Though Nevada’s big-game hunting seasons already have begun, it’s opening day of the annual mourning dove season that has long been viewed by hunters as the “official” beginning of the hunting season. And probably for just as long, that opener has taken place on Sept. 1.
Such is the case for the 2019 season, which gets underway a week from Sunday.
According to the U.S. Fish and Wildlife Service, there were about 249 million doves in the country when the season began in 2018, making mourning doves “one of the most abundant bird species in North America.” They also are one of the most popular game birds.
Data gathered through the Harvest Information Program shows that approximately 694,000 hunters harvested 10.3 million doves nationwide while spending 1.7 million days afield during the 2018 dove hunting season. Here in Nevada, 2,700 hunters bagged about 21,400 birds during the two-month season.
Next door in California, hunters put almost 893,000 doves on ice while spending 129,400 days in the field. High bird numbers and agricultural areas that welcome hunters make the Golden State a popular destination for dove hunters from the Southern Nevada area. The communities of Blythe, California, and nearby Yuma, Arizona, are hunter-friendly and have a reputation for making hunters feel welcome.
Keep in mind that California law mandates the “use of nonlead ammunition when taking any wildlife with a firearm” within its borders. Ammunition approved by the Fish and Wildlife Service as nontoxic meets that requirement. A list of ammunition certified by the California Department of Fish Game as meeting the non-lead requirement can be found online at wildlife.ca.gov/Hunting/Nonlead-Ammunition/Certified.
Traditional lead ammunition remains legal on most Nevada public land managed by the Bureau of Land Management, but it is prohibited in national wildlife refuges and state wildlife management areas. No matter where you plan on hunting, it always pays to check the ammunition requirements before going afield. This is especially true anytime you plan to hunt someplace new. Keep in mind that rules can change between hunting seasons.
Before Southern Nevada became a homebuilder’s paradise, there were several places where hunters could pursue doves here in the Las Vegas Valley. But as development pushed agricultural operations into the history books, hunters have had to find locations outside of the valley and even adopt new hunting methods.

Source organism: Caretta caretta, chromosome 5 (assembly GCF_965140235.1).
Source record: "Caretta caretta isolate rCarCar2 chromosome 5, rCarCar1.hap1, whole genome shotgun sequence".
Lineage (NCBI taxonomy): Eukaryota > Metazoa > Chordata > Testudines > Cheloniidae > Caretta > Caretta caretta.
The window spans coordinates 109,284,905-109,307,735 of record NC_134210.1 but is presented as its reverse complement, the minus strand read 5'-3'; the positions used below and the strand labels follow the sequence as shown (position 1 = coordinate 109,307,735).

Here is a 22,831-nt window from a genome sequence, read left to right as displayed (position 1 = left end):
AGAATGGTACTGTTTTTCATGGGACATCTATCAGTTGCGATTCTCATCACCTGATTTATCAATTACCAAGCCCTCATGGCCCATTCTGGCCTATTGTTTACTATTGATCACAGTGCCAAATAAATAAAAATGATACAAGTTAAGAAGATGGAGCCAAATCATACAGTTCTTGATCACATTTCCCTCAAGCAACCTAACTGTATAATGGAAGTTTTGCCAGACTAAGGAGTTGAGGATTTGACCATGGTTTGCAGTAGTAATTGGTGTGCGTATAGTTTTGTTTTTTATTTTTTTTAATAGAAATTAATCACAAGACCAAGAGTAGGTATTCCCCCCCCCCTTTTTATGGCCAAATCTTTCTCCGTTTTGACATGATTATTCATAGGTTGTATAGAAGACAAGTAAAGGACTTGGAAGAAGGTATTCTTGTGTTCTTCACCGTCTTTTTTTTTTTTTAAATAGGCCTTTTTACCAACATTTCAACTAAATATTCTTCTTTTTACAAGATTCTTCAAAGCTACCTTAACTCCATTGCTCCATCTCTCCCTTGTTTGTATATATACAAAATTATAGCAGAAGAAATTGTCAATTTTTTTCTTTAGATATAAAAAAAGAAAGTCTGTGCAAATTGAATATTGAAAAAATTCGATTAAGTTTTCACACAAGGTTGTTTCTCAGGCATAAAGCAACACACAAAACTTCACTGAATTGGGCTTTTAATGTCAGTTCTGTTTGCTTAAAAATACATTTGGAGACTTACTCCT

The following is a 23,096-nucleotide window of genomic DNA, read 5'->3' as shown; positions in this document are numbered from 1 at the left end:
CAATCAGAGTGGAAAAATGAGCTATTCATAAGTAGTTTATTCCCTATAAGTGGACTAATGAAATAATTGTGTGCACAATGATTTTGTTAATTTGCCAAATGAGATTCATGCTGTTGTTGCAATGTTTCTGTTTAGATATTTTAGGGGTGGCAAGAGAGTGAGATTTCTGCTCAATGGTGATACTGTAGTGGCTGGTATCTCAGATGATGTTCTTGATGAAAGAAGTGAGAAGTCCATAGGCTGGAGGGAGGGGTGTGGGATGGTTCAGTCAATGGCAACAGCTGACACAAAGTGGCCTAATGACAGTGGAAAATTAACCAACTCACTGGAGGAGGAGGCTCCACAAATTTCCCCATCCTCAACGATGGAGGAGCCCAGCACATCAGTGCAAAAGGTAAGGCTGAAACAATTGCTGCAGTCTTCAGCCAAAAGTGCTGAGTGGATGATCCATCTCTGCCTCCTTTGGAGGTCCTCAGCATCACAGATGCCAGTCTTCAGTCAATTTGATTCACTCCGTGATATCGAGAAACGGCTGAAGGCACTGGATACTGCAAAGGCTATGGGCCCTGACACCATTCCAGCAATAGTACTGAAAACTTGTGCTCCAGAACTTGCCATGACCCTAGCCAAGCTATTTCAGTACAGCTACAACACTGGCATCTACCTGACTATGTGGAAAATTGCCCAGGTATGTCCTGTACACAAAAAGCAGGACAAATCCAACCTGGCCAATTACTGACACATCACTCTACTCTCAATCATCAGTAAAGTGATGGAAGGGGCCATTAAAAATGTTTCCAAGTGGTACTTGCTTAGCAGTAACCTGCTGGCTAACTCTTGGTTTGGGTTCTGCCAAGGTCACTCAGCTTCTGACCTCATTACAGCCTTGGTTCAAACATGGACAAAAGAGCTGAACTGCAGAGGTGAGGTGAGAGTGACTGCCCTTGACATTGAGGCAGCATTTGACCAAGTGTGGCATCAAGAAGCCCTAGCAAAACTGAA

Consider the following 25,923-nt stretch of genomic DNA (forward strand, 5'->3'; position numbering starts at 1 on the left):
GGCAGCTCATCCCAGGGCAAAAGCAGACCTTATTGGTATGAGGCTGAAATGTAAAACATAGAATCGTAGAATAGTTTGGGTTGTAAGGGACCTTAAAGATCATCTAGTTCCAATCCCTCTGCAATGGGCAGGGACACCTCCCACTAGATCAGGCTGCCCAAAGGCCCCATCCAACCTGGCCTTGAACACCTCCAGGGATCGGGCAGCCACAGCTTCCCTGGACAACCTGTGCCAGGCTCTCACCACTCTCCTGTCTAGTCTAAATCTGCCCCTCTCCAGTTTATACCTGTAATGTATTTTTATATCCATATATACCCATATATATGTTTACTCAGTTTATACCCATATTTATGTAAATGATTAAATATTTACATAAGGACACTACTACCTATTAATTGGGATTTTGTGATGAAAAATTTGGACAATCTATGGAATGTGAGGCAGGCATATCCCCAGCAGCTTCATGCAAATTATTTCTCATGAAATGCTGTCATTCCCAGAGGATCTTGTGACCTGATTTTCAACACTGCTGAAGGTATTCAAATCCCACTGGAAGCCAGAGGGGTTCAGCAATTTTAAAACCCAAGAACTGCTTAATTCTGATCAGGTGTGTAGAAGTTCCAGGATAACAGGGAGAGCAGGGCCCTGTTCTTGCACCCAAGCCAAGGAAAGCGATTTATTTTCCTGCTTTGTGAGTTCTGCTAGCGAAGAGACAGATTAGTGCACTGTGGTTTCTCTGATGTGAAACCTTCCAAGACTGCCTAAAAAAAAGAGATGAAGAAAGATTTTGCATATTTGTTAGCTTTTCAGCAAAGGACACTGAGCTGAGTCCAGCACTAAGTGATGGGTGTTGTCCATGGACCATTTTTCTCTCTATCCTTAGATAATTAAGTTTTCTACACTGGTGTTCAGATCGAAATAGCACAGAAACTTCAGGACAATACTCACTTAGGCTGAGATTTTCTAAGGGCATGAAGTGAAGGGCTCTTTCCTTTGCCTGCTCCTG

There are agricultural areas in the Moapa, Virgin, Pahranagat and Amargosa valleys. You might also find opportunity near Panaca or Pioche, but you will need permission to hunt on private property. Trespassing is taken seriously in the Silver State, but knocking on the door at 4 a.m. on opening day to ask for permission is not recommended. In fact, doing something like that will do more to harm hunter-landowner relations than it will help.
If you would like to hunt private land, seek permission well before opening day.
Other places that offer public hunting opportunities include the Pahranagat National Wildlife Refuge and the Ash Meadows National Wildlife Refuge and the Kirch, Key Pittman and Overton wildlife management areas.
In much of the West, the traditional method of hunting doves involves finding a place for a stand, usually along the edge of a cultivated field or a flight path to a water source. The hunter arrives before sun-up or late in the afternoon and settles to await the arrival of birds. They will fly at both times.
Don’t become discouraged if you have trouble finding a stand near an agricultural operation. You can find doves near natural springs and man-made water developments in the desert. An old stock tank can be very productive. This is especially true in the days following a summer storm. As a rule, the Southern Nevada area gets hit with a monsoon in the days leading up to the dove opener. Even a puddle can attract doves, though you will want to look for something near a roost area or food source.
Full camouflage isn’t required when hunting doves, but drab clothing of some kind is recommended. Think of earth tones that can help you blend in with the habitat you plan to hunt. Your favorite shotgun will work but don’t be afraid to open up the choke by going to modified or improved cylinder. Doing so will give you a wider shot pattern.
Freelance writer Doug Nielsen is a conservation educator for the Nevada Department of Wildlife. His “In the Outdoors” column, published Thursday, is not affiliated with or endorsed by the NDOW. Any opinions he states in his column are his own. Find him on Facebook at @dougwritesoutdoors. He can be reached at firstname.lastname@example.org